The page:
Fracking faces an "uphill struggle" for public acceptability although the process for extracting shale gas could be safe, according to the chairman of a taskforce set up to probe the industry.

Ex-Labour Culture Secretary Lord Chris Smith made the admission as he published a report on fracking's local environment and health impacts.

His group said the controversial method could also be harmless if provisions were in place and regulated to prevent larger earthquakes, water contamination, gas wells leaking and methane pollution.

The task force's second interim report called for full disclosure to the public of the chemicals used in the process, to reassure people it is safe, and independent monitoring and regulation to make sure wells do not leak to prevent water contamination.

It called for baseline monitoring of air, water and ground conditions to begin when a potential site is identified for fracking, rather than waiting for planning permission, and for community representatives to be involved in the process, to reassure local people.

And the report said all gas that comes out of the well should be captured, to protect health as well as preventing greenhouse gas emissions, with no venting of gas to the air, no "fugitive" methane emissions, and only a small amount of flaring - or burning the gas - being allowed where absolutely necessary.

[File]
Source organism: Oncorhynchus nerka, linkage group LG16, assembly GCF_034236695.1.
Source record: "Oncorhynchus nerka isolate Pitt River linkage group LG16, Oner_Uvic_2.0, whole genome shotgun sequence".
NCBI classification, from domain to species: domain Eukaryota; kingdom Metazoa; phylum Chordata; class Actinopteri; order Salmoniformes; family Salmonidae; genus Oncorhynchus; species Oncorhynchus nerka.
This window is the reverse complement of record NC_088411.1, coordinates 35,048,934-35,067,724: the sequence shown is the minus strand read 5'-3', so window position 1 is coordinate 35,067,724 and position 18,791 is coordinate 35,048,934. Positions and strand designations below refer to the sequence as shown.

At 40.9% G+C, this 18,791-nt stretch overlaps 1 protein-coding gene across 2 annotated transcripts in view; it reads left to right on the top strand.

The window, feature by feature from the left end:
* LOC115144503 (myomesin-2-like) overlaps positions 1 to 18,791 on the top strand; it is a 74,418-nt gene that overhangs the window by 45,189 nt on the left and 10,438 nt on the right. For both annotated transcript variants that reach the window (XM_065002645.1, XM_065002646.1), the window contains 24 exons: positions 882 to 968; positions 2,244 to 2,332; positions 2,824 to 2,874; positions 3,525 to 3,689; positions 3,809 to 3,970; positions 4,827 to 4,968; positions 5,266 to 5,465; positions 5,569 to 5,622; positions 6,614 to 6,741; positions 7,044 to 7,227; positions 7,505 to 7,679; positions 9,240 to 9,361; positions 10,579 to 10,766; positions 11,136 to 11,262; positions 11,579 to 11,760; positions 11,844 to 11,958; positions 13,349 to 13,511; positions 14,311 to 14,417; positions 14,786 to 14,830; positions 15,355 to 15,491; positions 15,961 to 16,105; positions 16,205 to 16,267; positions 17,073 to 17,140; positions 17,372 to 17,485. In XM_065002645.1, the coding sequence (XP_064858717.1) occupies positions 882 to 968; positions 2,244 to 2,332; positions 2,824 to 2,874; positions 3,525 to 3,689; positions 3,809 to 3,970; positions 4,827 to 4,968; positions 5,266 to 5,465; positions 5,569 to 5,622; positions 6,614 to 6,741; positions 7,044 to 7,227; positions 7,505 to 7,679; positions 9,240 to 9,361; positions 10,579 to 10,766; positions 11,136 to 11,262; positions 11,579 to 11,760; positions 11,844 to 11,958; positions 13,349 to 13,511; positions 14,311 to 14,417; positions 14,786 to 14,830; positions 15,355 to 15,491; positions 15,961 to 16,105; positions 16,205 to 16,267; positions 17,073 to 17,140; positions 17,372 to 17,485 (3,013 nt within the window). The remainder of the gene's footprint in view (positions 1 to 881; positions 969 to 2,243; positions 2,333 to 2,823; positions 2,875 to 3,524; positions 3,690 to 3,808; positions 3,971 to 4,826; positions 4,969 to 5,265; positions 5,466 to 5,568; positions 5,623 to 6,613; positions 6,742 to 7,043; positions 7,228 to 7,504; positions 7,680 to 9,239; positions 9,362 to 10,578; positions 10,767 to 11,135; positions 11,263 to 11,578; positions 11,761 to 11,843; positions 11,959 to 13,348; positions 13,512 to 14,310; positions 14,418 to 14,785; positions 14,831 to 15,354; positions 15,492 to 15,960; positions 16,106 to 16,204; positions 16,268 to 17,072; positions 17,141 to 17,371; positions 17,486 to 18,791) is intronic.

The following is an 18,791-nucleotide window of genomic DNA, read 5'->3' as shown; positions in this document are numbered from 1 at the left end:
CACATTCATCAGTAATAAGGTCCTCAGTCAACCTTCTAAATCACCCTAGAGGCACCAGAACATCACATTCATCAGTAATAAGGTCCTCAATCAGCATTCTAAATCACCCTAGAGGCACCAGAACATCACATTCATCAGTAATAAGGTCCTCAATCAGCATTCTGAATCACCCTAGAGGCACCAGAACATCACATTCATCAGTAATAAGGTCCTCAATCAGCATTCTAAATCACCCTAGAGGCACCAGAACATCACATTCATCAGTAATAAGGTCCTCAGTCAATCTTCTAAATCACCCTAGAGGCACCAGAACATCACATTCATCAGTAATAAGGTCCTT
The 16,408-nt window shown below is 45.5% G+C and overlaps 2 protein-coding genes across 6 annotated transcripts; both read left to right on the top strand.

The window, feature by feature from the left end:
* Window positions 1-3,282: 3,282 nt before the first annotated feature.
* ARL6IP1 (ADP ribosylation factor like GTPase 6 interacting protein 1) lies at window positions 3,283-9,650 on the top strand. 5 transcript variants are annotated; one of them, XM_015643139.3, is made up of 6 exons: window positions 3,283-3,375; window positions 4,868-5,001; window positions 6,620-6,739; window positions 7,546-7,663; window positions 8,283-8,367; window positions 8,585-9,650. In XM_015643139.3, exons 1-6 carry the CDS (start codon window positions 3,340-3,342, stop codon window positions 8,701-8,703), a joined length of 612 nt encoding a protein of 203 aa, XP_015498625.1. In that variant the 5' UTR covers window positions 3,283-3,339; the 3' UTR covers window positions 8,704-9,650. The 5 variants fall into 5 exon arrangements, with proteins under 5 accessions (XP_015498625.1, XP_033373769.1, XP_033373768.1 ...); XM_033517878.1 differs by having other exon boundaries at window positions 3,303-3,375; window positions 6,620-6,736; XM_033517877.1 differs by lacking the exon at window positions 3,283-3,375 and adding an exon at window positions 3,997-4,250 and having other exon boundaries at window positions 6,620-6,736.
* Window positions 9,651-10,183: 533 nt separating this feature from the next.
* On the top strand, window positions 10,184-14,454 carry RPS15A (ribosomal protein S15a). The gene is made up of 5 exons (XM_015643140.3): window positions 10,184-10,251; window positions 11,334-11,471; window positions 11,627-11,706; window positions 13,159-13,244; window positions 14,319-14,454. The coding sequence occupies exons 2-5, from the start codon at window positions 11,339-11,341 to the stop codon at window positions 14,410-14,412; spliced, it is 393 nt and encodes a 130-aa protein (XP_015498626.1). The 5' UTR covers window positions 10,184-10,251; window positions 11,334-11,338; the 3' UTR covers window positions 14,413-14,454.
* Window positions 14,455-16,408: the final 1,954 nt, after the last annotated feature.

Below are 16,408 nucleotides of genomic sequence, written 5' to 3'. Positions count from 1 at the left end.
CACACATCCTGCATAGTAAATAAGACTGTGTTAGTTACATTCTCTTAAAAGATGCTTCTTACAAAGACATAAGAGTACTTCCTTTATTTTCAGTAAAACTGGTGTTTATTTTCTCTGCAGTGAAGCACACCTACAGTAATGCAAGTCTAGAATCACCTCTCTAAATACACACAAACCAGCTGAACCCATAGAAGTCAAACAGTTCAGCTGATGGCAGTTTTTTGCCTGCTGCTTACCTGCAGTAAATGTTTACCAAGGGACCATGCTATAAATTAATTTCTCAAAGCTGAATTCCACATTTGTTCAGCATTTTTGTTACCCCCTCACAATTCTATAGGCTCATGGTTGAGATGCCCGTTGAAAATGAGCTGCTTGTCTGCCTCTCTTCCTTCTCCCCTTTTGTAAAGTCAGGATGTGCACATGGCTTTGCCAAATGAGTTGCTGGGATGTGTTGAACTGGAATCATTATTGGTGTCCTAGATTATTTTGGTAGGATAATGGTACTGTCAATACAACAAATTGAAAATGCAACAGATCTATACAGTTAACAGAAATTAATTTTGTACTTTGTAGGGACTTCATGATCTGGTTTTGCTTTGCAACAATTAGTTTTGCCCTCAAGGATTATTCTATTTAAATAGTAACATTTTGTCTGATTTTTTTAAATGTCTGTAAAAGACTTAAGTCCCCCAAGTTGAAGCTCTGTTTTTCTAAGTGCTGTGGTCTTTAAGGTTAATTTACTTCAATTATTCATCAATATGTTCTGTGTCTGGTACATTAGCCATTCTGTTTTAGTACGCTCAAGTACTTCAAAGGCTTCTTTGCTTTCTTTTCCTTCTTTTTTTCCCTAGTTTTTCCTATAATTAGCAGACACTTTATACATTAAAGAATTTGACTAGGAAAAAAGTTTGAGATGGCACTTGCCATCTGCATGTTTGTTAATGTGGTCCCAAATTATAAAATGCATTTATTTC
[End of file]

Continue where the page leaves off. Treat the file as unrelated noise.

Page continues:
Lord Smith said shale gas extraction "can be done safely if these provisions are firmly in place and rigorously monitored and regulated, but only if that is done can this process be safe".

But he said: "I think there's an uphill struggle here because the public are sceptical.

"The thing I've said from the outset to the industry the two absolutely essential things are complete openness and transparency about what you're doing and full engagement with local communities from the outset."

Moves such as letting local community representatives go on site with the regulators, to witness samples being taken and going to the laboratory to see them being tested, "are the sort of things that have a chance of re-establishing trust", he said.

He criticised the Environment Department (Defra) for publishing a heavily-redacted report on shale gas extraction which, it emerged when the full report was published earlier this month, had all the potential negative impacts of fracking deleted.

"I think all of that reveals how foolish it was to redact it so heavily in the first place."

"Again the lesson of this is full openness and full transparency from the outset. The moment you redact 90% of the report everyone's going to immediately assume you've got things to hide," he said.